We really liked this camp site and had fun looking around the spillway that was partially open as every lake we looked at during the day was way above their normal lake levels. Some areas were completely covered with water or could not access the area we wanted to check, but we were able to see all of the spots we wanted.

We found Fall River State Park various sites that we would love to check out in the future. The camp sites at this location, as well as the first site, were not nearly as crowded as we thought they would be on a holiday. They were busy, but not overrun with campers. Both sites included many RVs but the primitive sites were not busy at all. It was nice though as we were doing the whole day to get Oliver out of the house so he would not have to hear fireworks that all State camp sites prohibit fireworks, so that was nice we did not have to worry about loud booms while we were in the various camp sites.

Fall River Lake Flooded Area We Visited

We found a nice little trail to follow down to the water and the state had done a lot of work to make the trail accessible by all. A path where a wheel chair could get down to the water although it was still being worked on and washed out from the flooding, it appeared as though they were going to pour cement and make it accessible all the way to the dock. With flooding, the path to the dock was underwater (picture to the left), but we could see how they were making progress and going to have it be a nice set up with wheel chair paths all the way to the dock.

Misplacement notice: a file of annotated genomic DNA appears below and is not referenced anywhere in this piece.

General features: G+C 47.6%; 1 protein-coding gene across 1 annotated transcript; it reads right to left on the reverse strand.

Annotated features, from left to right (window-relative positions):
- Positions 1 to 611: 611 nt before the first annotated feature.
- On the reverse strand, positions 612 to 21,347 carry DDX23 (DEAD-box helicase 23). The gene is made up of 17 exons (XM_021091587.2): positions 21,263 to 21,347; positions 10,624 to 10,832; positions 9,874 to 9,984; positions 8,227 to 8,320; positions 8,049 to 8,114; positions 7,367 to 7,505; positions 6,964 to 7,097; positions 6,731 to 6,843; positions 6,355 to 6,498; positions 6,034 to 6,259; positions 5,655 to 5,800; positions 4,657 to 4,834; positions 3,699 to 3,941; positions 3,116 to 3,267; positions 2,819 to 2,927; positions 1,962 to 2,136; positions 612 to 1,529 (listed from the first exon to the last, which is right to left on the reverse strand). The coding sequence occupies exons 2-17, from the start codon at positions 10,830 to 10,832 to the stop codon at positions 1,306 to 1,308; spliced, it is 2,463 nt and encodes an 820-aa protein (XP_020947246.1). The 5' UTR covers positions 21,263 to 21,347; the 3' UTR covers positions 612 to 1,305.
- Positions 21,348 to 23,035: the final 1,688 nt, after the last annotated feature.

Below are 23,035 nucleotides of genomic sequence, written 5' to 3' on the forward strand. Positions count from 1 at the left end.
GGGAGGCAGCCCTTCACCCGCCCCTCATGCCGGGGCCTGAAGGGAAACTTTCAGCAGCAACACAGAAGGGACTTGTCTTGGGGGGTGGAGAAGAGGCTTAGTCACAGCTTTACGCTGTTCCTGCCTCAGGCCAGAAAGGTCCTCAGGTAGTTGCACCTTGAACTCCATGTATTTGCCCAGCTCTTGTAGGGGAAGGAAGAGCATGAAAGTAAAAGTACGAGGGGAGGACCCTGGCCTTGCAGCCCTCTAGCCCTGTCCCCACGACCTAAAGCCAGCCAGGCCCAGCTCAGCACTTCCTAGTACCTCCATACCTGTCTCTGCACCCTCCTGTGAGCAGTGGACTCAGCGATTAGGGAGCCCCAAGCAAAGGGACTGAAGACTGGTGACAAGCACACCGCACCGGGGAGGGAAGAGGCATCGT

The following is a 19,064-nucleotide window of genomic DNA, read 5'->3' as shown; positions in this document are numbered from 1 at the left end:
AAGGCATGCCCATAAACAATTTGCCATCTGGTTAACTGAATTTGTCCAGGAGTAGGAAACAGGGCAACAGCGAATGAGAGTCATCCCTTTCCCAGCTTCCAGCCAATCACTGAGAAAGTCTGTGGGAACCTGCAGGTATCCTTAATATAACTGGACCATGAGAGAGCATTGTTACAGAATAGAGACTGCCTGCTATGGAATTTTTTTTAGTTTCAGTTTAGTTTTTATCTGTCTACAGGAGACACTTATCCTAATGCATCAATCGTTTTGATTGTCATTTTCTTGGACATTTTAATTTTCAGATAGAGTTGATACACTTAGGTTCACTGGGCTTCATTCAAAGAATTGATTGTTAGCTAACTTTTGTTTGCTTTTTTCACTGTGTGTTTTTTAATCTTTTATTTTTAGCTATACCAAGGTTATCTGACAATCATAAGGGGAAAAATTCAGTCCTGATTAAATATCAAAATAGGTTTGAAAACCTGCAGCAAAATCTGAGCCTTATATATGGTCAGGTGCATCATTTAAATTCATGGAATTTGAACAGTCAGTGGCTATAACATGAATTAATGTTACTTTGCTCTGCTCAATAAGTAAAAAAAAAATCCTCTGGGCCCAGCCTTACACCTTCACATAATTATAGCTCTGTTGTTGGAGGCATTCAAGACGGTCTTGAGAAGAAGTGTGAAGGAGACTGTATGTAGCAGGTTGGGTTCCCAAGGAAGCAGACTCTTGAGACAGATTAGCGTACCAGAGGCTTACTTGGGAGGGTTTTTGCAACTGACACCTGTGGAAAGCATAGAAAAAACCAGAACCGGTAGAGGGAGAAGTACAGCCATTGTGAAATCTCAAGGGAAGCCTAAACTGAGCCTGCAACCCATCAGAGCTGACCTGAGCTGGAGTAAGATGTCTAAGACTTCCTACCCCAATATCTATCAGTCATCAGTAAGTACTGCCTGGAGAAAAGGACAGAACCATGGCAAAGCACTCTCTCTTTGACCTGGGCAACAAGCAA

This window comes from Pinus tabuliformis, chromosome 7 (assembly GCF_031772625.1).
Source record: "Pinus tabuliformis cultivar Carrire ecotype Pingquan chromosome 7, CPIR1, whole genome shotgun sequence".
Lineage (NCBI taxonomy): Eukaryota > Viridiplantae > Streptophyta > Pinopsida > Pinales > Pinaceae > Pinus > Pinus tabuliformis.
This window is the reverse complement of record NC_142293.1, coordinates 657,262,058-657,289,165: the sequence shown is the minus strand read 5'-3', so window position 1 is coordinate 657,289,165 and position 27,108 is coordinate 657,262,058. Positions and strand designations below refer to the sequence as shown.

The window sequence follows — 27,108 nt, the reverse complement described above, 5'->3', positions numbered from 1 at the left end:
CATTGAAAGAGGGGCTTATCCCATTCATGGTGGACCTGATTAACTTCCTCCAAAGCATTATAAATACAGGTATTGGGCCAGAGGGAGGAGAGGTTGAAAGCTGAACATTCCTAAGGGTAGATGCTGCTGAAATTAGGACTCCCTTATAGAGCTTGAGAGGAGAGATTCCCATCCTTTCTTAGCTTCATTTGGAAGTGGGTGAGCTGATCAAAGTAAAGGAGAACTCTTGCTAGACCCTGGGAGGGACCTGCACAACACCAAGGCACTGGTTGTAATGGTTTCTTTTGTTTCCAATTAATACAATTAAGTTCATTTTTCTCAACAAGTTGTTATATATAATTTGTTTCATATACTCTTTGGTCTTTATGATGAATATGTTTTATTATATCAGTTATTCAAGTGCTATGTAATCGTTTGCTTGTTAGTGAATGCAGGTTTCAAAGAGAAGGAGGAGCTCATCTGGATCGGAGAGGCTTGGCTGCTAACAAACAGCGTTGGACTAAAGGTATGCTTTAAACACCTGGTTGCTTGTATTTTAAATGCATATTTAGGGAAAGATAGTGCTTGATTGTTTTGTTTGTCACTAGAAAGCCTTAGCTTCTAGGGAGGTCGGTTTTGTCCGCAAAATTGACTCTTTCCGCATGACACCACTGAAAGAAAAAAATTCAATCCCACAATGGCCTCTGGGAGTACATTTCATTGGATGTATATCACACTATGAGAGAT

We will be back to visit the Fall River State Park site in the future. We enjoyed the area, the camp sites, and views from the sites we visited.

Our final site to visit for the day was located at El Dorado Lake. El Dorado State Park is the largest State Park in Kansas. We had about a 40 minute drive from Fall River State Park to El Dorado State Park.  Carrie drove while Oliver and I snoozed. Of the three lakes we reviewed through the day, I was excited to be at El Dorado Lake. I had driven over it for years when going to Wichita to visit my sister over the years and always liked how the highway went over the lake. It was fun seeing the camp sites. Again, we found that on this holiday, RV sites were crowded, but primitive camp sites were mostly open.